Monday, January 17, 2011

Poll: Most want Obama, GOP to work together

Americans overwhelmingly want to see cooperation, not confrontation, between President Obama and congressional Republicans as a new legislative year begins, a USA TODAY/Gallup Poll finds — but they're not particularly optimistic about what they'll get.

One week before the president delivers his State of the Union Address, most of those surveyed don't expect the government to work better now that Republicans have won control of the U.S. House or Obama to do a better job now that he has had two years of experience in the White House under his belt.
Those expectations pose risks for the president and the GOP.

"They've got to find a way to thread the needle and agree on some major issues," says Steven Schier, a political scientist at Carleton College in Northfield, Minn. Reducing the federal budget deficit, raising the nation's debt ceiling and repealing or revising the health care law loom as divisive debates ahead.
"The issues are big, the differences are large, and the way forward is unclear," Schier says.
Americans are looking for things to get done:

•Eighty percent say the president should work to pass legislation Democrats and Republicans can agree on, even if it's not what most Democrats want. Even 70% of Democrats polled feel that way.
•Eighty-three percent say it's extremely or very important for House Republicans to pass legislation that both parties can agree on. Even 77% of Republicans polled feel that way.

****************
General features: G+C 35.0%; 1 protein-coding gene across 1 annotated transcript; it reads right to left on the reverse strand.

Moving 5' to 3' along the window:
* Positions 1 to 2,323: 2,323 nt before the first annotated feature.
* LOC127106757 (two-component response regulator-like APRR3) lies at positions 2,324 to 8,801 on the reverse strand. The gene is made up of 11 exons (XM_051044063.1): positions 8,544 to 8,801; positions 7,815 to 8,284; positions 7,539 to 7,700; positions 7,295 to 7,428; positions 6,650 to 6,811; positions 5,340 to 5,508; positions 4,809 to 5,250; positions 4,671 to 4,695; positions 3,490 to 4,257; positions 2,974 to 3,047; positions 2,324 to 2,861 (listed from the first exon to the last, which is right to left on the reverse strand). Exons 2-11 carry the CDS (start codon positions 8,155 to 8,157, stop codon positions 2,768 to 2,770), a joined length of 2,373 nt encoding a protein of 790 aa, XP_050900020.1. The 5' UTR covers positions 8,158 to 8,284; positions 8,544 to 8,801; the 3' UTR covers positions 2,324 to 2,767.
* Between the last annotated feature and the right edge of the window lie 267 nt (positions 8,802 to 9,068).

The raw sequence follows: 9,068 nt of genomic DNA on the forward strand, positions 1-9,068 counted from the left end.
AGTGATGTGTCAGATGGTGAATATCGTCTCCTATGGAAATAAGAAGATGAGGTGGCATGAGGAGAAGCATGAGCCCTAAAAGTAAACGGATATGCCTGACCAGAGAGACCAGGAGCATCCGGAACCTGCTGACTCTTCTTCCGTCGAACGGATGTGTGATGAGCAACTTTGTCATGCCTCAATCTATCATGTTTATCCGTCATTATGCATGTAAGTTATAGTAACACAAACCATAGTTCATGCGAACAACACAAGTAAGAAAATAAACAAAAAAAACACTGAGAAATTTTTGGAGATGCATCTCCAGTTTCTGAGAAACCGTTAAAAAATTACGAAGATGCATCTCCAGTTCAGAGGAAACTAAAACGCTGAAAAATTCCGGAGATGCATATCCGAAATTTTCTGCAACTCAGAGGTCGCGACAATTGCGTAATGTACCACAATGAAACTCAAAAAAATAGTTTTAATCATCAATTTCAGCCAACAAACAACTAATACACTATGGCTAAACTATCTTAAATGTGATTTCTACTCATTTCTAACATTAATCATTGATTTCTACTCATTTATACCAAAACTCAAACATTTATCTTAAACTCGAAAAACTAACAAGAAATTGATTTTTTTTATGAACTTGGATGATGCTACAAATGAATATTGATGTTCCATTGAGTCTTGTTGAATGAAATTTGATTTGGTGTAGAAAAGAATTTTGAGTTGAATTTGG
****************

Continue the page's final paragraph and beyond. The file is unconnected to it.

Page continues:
Still, 39% also say it is important for House Republicans to block legislation the GOP disagrees with, including 55% of Republicans. And 53% of Republicans say it's very important for GOP leaders to consider the goals of the Tea Party movement.

The poll of 1,032 adults taken Friday through Sunday has an error margin of 4 percentage points.

No one starts the year with glowing ratings.

Obama's job-approval rating is 47% — precisely where it was in early January — and his favorable rating is 53%, up a bit from recent months. House Speaker John Boehner's favorable rating is 42%, almost exactly where Democrat Nancy Pelosi stood when she became speaker four years ago. Sarah Palin's favorable rating dropped to 38%, the lowest since just after bursting onto the national scene as John McCain's running mate in 2008. In the wake of controversy over her response to the Tucson shooting, her unfavorable rating hit a new high, 53%.

While Americans say they want conciliation, deep divisions remain over how to proceed on the health care law passed last year. House leaders have scheduled a vote for Wednesday on repealing it.

One-third of those polled, 32%, want the law repealed entirely, and 25% say it should be scaled back. On the other side, 24% say the law should be expanded, and 13% say it should be kept as it is.

There is also significant support for a showdown over raising the debt limit, a step that may have to be taken by late March to keep the government out of default. Half say Congress should agree to raise it only if there is an agreement in place on reducing the deficit in the future. Just 16% say it should be raised in any case.


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